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The Globe and Mail

Rocky Mountain Dealerships: reaping profits through consolidation

Tim Smith/The Canadian Press

Rocky Mountain Dealerships Inc., one of the world's largest vendors of tractors and combines, is an intriguing bet for investors who want exposure to the booming agricultural sector without directly betting on crop prices.

The Calgary-based company has staked its future on being a consolidator, a company that acquires smaller rivals to spur long-term profit growth. The basic idea is simplicity itself: Bigger is usually better.

The agricultural equipment dealership business remains highly fragmented, with many small mom-and-pop operators who could easily be rolled into a larger company to achieve efficiency gains. More heft allows a company to spread around its overhead costs and get improved economies of scale, leading to savings that fatten the bottom line.

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Rocky Mountain, with operations selling the Case brand of farm and construction equipment in the three Prairie provinces, has been expanding through acquisitions since going public in late 2007, a period over which revenues, boosted by takeovers, have nearly tripled to about $1-billion. Earnings have soared too. In this year's third quarter alone, profit of $8.5-million nearly equalled the entire $9.9-million it was making in the full year before going public.

Rocky Mountain chief financial officer David Ascott said he expects equipment sales to remain buoyant, driven by increasing wealth on farms because of high crop prices and increasing demand for food caused by global population growth and improving diets.

The company doesn't give earnings guidance, but Mr. Ascott said farmers are a prosperous bunch these days, with good balance sheets and bins full of crops that are receiving top prices. "If you feel rich, you're going to spend more on equipment," Mr. Ascott says of the mood among farmers.

About 90 per cent of Rocky Mountain's revenue comes from the agricultural sector and 10 per cent from construction equipment.

Rocky Mountain made two purchases of smaller rivals this year. In November, it completed a deal for an Alberta farm dealership with $20-million in annual revenue¬Ę and earlier in the year it plucked up another with $54-million in revenue.

Mr. Ascott says the company isn't running out of acquisition targets, giving the consolidation strategy more room to run. There are about 20 independent dealers on the Prairies selling Case products, ranging from single-store family operations to mini-chains with five or six outlets.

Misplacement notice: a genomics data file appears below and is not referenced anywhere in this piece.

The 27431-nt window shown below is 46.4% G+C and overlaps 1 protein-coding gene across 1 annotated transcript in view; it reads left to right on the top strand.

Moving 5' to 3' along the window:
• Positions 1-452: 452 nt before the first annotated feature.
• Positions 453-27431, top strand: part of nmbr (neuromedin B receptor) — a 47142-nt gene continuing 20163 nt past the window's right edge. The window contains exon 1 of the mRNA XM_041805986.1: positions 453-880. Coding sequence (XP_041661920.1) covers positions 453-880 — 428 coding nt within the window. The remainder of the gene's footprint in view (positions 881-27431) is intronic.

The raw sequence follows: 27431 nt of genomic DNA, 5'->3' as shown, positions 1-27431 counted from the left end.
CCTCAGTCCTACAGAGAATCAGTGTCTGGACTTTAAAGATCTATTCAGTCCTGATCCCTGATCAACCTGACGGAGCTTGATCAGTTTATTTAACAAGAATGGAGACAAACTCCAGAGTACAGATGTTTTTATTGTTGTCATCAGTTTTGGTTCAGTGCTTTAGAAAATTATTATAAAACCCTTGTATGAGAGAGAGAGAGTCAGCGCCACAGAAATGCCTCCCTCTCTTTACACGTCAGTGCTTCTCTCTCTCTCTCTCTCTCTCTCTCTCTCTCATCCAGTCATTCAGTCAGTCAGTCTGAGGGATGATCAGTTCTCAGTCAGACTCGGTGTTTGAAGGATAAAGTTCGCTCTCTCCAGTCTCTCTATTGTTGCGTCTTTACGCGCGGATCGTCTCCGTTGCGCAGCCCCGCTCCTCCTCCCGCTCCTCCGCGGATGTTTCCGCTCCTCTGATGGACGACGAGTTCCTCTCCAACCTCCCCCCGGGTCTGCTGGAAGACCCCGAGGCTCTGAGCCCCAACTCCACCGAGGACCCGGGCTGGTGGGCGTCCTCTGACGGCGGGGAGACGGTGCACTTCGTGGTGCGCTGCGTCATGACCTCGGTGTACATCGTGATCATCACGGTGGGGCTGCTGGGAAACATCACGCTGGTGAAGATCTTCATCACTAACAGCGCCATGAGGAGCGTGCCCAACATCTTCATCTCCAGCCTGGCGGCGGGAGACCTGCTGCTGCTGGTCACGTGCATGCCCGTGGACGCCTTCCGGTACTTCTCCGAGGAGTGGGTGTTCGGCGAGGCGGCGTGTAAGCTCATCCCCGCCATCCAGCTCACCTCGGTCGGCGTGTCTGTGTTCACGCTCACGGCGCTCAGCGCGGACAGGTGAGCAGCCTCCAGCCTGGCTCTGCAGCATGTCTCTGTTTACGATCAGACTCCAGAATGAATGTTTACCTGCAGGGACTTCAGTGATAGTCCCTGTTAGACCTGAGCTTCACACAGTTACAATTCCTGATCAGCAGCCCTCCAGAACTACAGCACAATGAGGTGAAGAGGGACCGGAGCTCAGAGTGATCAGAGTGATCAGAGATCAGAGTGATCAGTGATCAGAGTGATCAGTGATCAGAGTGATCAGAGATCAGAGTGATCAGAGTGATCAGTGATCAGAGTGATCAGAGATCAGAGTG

Many of the small independent dealerships Rocky Mountain is now acquiring were created in the early 1990s, when Case, a unit of manufacturing giant Fiat, sold its company-owned outlets to local entrepreneurs. Some of those owners are now in their 60s and 70s, "and are looking for an exit strategy," according to Mr. Ascott.

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Rocky Mountain itself was founded by two dealers, chief executive officer Matt Campbell and president Derek Stimson, who together own more than 20 per cent of the shares.

In the United States, a similar move to consolidate Case dealerships is under way by Titan Machinery. But Rocky Mountain seems the better buy, with the stock price less expensive compared to its earnings. It is trading at a discount to its U.S. rival, at at trailing 12-month price-to-earnings multiple of nine, compared to Titan's 11.

According to Rocky Mountain's latest annual report, newly acquired stories typically have a profit margin on sales of between 8 per cent and 12 per cent. Because of the efficiencies due to its larger size, Rocky Mountain is able to achieve a rate of more than 15 per cent.

Still, the business does have its challenges. A recent report from Raymond James, which gives the company a "market perform" rating, warned that new equipment inventories are growing and complained about the slow pace of profit gains from recent consolidation efforts.

But Mr. Ascott played down the concerns, saying the company took on inventory to meet fourth-quarter demand, its peak selling period.

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